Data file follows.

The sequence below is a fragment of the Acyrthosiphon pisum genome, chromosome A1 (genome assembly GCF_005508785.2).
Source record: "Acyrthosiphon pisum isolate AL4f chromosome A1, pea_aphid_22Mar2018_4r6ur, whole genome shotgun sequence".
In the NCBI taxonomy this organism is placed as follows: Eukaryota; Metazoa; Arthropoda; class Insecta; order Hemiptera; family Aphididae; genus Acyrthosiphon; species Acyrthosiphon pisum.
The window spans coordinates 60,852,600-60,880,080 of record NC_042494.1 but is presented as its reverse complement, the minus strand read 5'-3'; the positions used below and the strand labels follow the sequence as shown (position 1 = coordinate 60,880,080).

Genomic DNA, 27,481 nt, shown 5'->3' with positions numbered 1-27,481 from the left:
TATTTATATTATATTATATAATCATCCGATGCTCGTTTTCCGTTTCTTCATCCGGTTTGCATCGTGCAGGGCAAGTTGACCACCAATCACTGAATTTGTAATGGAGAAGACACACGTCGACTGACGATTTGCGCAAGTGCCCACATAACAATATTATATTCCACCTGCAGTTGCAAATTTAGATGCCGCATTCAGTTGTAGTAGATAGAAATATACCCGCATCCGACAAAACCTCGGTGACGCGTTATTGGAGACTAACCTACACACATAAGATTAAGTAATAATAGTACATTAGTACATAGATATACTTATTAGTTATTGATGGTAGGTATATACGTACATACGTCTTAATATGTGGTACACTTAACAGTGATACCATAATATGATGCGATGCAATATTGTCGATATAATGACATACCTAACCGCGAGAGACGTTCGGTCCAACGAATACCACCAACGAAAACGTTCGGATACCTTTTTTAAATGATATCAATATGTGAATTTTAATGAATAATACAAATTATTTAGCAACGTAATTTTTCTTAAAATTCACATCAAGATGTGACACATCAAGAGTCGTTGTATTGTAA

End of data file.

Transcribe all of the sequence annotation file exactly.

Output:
The sequence below is a fragment of the Acyrthosiphon pisum genome, chromosome A1 (genome assembly GCF_005508785.2).
Source record: "Acyrthosiphon pisum isolate AL4f chromosome A1, pea_aphid_22Mar2018_4r6ur, whole genome shotgun sequence".
In the NCBI taxonomy this organism is placed as follows: Eukaryota; Metazoa; Arthropoda; class Insecta; order Hemiptera; family Aphididae; genus Acyrthosiphon; species Acyrthosiphon pisum.
The window spans coordinates 60,852,600-60,880,080 of record NC_042494.1 but is presented as its reverse complement, the minus strand read 5'-3'; the positions used below and the strand labels follow the sequence as shown (position 1 = coordinate 60,880,080).

Genomic DNA, 27,481 nt, shown 5'->3' with positions numbered 1-27,481 from the left:
TATTTATATTATATTATATAATCATCCGATGCTCGTTTTCCGTTTCTTCATCCGGTTTGCATCGTGCAGGGCAAGTTGACCACCAATCACTGAATTTGTAATGGAGAAGACACACGTCGACTGACGATTTGCGCAAGTGCCCACATAACAATATTATATTCCACCTGCAGTTGCAAATTTAGATGCCGCATTCAGTTGTAGTAGATAGAAATATACCCGCATCCGACAAAACCTCGGTGACGCGTTATTGGAGACTAACCTACACACATAAGATTAAGTAATAATAGTACATTAGTACATAGATATACTTATTAGTTATTGATGGTAGGTATATACGTACATACGTCTTAATATGTGGTACACTTAACAGTGATACCATAATATGATGCGATGCAATATTGTCGATATAATGACATACCTAACCGCGAGAGACGTTCGGTCCAACGAATACCACCAACGAAAACGTTCGGATACCTTTTTTAAATGATATCAATATGTGAATTTTAATGAATAATACAAATTATTTAGCAACGTAATTTTTCTTAAAATTCACATCAAGATGTGACACATCAAGAGTCGTTGTATTGTAA